It’s hardly breaking news that the Trump administration has forced the federal government to change sides in the fight for voting rights. That the president appointed champion vote-suppressor Kris Kobach to run an “Election Integrity Commission” made that abundantly clear.
But there are now additional signs of a very different posture coming from the trenches of voting-rights litigation, where so many crucial decisions are made that affect the practical opportunities of citizens to exercise the franchise. Today’s news is that the Justice Department has switched sides in an Ohio voter-purge case that will soon be heard by the U.S. Supreme Court, as the Washington Post reports:
Civil rights groups last year challenged Ohio’s process, arguing that such purges are prohibited under the National Voter Registration Act. The Justice Department under Obama filed an amicus brief siding with the groups, and the Supreme Court is set to hear the case in the next term.
But in an unusual turn, the department filed a new amicus brief Monday arguing that the purges of voters are legal under federal law. This brief, unlike the prior one, was not signed by career attorneys in the Civil Rights Division.
Ohio (more specifically its secretary of State and GOP gubernatorial candidate, John Husted) wants to purge voters from the rolls if they don’t cast ballots for six years and don’t respond to a single inquiry seeking to verify their status. It’s no secret this is a practice that tends to disproportionately affect Democratic-leaning minority voters, and it would appear to violate the spirit if not the letter of the National Voter Registration Act of 1993, which prohibits purges that “result in the removal of the name of any person from the official list of voters … by reason of the person’s failure to vote.” Ohio, of course, is claiming that it’s the failure to respond to its letters of inquiry rather than failure to vote that triggers the purge, but that seems half-true at best.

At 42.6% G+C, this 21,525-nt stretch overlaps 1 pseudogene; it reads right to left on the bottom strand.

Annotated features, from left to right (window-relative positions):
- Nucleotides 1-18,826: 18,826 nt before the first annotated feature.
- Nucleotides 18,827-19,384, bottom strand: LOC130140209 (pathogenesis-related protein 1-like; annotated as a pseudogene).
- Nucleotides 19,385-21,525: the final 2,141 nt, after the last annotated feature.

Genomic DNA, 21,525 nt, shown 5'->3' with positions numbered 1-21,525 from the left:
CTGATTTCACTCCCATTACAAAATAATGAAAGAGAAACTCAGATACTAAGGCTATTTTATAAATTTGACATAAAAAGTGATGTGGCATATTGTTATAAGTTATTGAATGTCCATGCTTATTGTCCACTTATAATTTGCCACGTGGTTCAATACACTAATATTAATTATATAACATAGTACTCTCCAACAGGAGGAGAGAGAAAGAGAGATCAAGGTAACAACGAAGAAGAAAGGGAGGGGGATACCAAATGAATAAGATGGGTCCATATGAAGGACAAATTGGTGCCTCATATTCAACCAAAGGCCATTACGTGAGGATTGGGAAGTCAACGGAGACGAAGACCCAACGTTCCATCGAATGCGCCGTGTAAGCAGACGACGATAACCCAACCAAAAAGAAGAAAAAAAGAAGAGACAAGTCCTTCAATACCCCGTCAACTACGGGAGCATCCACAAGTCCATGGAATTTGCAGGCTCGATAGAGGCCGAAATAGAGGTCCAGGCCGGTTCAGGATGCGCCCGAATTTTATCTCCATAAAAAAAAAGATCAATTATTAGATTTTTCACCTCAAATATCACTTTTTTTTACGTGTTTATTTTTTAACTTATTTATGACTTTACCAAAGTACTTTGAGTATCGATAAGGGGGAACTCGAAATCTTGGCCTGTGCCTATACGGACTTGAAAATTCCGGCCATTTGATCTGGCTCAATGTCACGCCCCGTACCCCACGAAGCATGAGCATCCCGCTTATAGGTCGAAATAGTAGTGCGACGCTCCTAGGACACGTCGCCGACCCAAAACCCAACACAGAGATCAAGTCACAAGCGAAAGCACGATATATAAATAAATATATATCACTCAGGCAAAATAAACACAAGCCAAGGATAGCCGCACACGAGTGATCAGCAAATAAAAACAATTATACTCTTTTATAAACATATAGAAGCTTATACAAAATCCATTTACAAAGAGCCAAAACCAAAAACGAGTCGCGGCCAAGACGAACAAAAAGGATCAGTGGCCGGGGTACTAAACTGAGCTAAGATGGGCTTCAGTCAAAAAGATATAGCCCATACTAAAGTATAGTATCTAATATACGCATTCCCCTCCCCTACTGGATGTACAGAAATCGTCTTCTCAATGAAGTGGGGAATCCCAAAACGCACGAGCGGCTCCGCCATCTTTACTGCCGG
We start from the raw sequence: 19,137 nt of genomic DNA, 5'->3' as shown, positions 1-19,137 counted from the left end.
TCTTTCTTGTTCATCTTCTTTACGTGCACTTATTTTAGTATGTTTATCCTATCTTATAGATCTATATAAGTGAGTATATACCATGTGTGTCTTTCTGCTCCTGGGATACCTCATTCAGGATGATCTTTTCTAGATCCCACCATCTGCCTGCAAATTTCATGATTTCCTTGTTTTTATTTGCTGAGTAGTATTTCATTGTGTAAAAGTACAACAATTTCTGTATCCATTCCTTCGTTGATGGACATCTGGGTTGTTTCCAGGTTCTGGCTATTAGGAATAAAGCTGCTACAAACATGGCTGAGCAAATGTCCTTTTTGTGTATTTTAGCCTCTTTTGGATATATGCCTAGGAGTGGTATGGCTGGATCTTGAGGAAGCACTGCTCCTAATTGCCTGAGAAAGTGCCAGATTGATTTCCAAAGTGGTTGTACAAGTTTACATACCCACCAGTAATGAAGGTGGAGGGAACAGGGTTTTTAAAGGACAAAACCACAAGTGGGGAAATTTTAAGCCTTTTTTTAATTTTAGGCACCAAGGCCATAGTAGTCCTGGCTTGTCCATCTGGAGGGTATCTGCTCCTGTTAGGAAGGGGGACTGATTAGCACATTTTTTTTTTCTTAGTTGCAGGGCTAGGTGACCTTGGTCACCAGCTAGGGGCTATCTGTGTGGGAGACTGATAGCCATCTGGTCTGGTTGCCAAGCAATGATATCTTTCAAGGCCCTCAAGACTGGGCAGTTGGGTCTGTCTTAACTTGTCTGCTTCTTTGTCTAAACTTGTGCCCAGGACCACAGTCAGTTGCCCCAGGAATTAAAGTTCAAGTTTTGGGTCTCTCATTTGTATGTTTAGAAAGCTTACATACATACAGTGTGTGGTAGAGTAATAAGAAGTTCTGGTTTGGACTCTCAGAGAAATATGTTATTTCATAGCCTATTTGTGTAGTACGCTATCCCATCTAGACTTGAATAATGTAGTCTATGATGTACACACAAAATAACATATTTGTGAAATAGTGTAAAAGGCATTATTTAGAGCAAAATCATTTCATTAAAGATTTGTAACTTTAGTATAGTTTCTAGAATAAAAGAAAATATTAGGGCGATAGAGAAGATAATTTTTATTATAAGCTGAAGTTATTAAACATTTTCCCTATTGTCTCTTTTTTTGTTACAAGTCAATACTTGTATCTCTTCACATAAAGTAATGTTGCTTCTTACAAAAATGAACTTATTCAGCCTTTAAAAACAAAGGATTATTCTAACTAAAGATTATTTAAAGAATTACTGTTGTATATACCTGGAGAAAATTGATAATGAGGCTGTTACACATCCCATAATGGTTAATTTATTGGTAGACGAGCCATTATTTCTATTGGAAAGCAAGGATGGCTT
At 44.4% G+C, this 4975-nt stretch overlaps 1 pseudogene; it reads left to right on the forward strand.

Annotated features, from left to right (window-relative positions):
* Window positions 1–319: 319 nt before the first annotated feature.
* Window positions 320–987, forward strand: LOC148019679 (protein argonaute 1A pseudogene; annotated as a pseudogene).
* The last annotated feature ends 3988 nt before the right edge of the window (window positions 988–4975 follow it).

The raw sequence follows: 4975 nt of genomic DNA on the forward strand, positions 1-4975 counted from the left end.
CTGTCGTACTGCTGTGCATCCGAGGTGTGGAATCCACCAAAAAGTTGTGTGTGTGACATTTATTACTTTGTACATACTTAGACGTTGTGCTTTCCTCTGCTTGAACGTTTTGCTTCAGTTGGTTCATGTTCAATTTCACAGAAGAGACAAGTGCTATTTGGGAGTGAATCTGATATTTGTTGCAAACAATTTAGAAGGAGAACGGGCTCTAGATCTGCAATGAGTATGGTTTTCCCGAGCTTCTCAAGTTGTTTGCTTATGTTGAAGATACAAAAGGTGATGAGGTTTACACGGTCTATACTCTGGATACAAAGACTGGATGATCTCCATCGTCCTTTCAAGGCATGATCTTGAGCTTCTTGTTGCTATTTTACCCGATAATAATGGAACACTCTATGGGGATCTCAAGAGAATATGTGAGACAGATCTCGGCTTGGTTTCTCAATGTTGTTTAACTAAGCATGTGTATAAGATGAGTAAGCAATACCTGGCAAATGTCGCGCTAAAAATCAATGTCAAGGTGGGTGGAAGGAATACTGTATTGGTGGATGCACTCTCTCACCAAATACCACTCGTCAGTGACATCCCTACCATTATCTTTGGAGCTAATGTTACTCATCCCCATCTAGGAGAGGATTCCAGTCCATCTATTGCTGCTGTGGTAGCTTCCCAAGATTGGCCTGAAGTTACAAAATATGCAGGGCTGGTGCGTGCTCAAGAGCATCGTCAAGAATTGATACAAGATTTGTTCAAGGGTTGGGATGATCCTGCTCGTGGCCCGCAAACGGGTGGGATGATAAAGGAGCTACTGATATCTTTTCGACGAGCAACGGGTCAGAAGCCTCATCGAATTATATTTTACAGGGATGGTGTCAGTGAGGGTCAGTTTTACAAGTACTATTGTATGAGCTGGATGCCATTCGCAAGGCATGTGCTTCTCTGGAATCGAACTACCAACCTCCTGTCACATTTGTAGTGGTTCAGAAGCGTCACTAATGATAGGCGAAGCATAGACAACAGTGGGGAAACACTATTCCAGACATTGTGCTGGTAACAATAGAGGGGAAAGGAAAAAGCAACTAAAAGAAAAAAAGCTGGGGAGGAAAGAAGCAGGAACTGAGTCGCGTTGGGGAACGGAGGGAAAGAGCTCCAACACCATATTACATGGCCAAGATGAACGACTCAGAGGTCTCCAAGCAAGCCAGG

More generally, voter purges have a long and unsavory reputation as a tool of GOP voter suppression, most famously in Florida in 2000, when Republican election officials purged thousands of voters who were erroneously identified as ex-felons. Ohio has made an awful lot of allegedly innocent errors in its voter purges, too, and, all in all, as voting rights authority Ari Berman notes, 144,000 voters have been purged since 2012 in three heavily Democratic Ohio counties. In any event, the federal courts, including most recently the Sixth Circuit Court of Appeals, have adjudged the Ohio purge as illegal under the NVRA. It was generally considered a bad sign by voting-rights advocates when SCOTUS agreed to hear Ohio’s appeal of that decision.
Now the U.S. Justice Department, traditionally (in Republican as well as Democratic administrations) the great defender of voting rights, is supporting Ohio’s right to go after the voting rolls with form letters and hedge-clippers. It’s just another step toward turning voting into a privilege that has to be perpetually won, instead of a presumed and cherished right.